Great Circle Distance

A few weeks ago I was working on a project that included a store locator. It required the user to input his/her zip code. Then the site would return a list of stores in order of their proximity to the user’s zip code.

I have to admit that I’ve seen this functionality on a variety of sites but I was never sure how the distances were calculated. As I began reading the source code, I learned that the previous programmer was using spherical geometry. That is after reading a few of the comments he included and then making a trek to Wikipedia. I came across an article on Great Circle Distance. Because of the curve of the earth you can’t just use linear geometry.

To say I was stymied was an understatement. I took geometry in high school and trigonometry in college but this beyond what I had ever attempted. After a few minutes of confusion, I got a clearer picture. I understood that I was taking various angles and distances and running a multitude of calculations. My biggest problem at first was that I wanted to actually figure out the cosine or tangent of each angle. I finally reached the point where I understood that to make this work I didn’t have to understand the inner workings I just needed to plug in the right pieces in the right places. Once I began breaking down the equation by its orders of operation it made more sense. I coded the whole equation and it calculated the same distance as Google on the first try.

Granted, I didn’t learn spherical geometry in high school but it is similar to the type of things I would have lamented over, “I’ll never use this in the real world.” This got me to thinking. What other things that I learned in school have I used in “real life.”

  • Spanish - I didn’t learn Spanish until college but I’ll include it. I’ve been to Mexico several times and it was a definite advantage. I also used it from time to tome while working at Pizza Hut. There were times when I had to converse with customers in Spanish. I would also eavesdrop on my hispanic coworkers who forgot that I could speak Spanish.

  • French - Not so much. I wish I had remembered more for the time I went to Paris and Benin.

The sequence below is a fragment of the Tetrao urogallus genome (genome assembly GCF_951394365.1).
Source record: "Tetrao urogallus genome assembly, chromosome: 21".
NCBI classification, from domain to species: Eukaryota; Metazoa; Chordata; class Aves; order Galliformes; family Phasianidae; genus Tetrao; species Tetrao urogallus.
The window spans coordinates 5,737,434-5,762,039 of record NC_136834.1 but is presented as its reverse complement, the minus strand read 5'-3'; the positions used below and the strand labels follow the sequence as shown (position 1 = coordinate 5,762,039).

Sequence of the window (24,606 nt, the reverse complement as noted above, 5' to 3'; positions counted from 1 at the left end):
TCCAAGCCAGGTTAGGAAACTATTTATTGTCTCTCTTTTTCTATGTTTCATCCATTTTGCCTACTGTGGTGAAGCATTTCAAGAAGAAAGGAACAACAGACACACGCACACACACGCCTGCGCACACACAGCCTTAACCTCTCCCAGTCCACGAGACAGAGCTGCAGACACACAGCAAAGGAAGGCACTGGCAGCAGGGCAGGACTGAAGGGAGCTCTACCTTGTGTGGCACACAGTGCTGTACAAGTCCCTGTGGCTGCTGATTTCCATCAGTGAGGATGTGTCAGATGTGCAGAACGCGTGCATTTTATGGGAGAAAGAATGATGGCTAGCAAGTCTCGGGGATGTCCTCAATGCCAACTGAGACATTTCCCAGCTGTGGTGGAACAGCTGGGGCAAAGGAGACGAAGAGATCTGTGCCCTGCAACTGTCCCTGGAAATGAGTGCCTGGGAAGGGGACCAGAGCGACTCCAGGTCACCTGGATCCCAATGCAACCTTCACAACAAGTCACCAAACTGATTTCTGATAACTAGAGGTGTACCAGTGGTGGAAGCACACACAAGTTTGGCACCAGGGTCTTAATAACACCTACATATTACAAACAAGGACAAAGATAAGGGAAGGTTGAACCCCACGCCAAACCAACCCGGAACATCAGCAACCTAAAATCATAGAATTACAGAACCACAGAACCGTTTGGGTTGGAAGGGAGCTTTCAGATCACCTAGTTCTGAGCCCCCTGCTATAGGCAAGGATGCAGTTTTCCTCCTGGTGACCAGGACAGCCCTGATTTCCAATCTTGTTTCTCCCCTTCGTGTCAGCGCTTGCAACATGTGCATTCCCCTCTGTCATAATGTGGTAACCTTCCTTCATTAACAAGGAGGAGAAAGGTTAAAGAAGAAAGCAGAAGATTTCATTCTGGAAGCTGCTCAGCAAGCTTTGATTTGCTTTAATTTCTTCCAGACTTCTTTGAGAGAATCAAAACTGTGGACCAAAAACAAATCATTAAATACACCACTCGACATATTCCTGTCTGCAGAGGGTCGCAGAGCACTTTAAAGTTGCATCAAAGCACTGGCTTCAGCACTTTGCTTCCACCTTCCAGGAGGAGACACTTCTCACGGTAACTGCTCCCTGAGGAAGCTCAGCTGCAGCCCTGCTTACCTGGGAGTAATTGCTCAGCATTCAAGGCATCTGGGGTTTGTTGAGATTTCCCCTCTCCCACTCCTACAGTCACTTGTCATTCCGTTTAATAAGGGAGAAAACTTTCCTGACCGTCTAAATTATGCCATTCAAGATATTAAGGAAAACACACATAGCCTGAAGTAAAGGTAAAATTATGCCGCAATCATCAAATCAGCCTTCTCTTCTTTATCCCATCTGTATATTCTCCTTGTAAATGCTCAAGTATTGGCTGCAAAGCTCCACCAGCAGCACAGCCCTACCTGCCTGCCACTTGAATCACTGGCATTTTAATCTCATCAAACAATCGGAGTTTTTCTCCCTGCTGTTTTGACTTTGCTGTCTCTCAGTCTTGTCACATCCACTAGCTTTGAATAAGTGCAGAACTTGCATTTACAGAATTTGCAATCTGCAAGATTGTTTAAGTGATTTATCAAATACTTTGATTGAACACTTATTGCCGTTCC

• American Civics - I understand how our government is supposed to work. As I have grown older, the current state of our political system just depresses me.

  • Free Enterprise - I used the subject matter of this class during my brief entrepreneurial period. There was not enough demand for my supply, hence I went out of business.

  • Keyboarding - We used actual typewriters in this class. I am so thankful for that class. I spend most of my day in front of a computer, so I revel in the fact that I don’t have to hunt and peck.

  • Chemistry - I love watching the chemical reaction of Mentos reacting with Diet Coke. If we could have done that experiment in high school, then chemistry would have been a great deal more enjoyable.

  • History - “A person who fails to understand history is destined to repeat it.” I didn’t learn that in my history classes. I think I heard it in a movie somewhere. Most of the time, I use my knowledge in history to point out people’s historical inaccuracies. It’s a bad habit, I know.

  • Consumer Math - This is the class where you learned to balance a check book and calculate interest on a mortgage. That was an easy A.

  • English Literature - “From this day to the ending of the world, But we in it shall be remember’d; We few, we happy few, we band of brothers; For he to-day that sheds his blood with me Shall be my brother; be he ne’er so vile, This day shall gentle his condition: And gentlemen in England now a-bed Shall think themselves accursed they were not here, And hold their manhoods cheap whiles any speaks That fought with us upon Saint Crispin’s day.” Who hasn’t wanted to quote those lines from Henry V in a conversation to embolden their troops. Sadly, the opportunity has evaded me to this point.

  • Physics - I didn’t take Physics in high school or college. However, after watching Mythbusters, I would really like to learn. Who doesn’t want to know how much kinetic energy is released when a car collides with the ground after being thrown by a trebuchet. Thanks to UC Berkeley, I can now take the equivalent of Physics for Dummies.

Well, it’s not an exhaustive list, but I think my high school years were well spent. But as the old saying goes, “You’re never done learning.”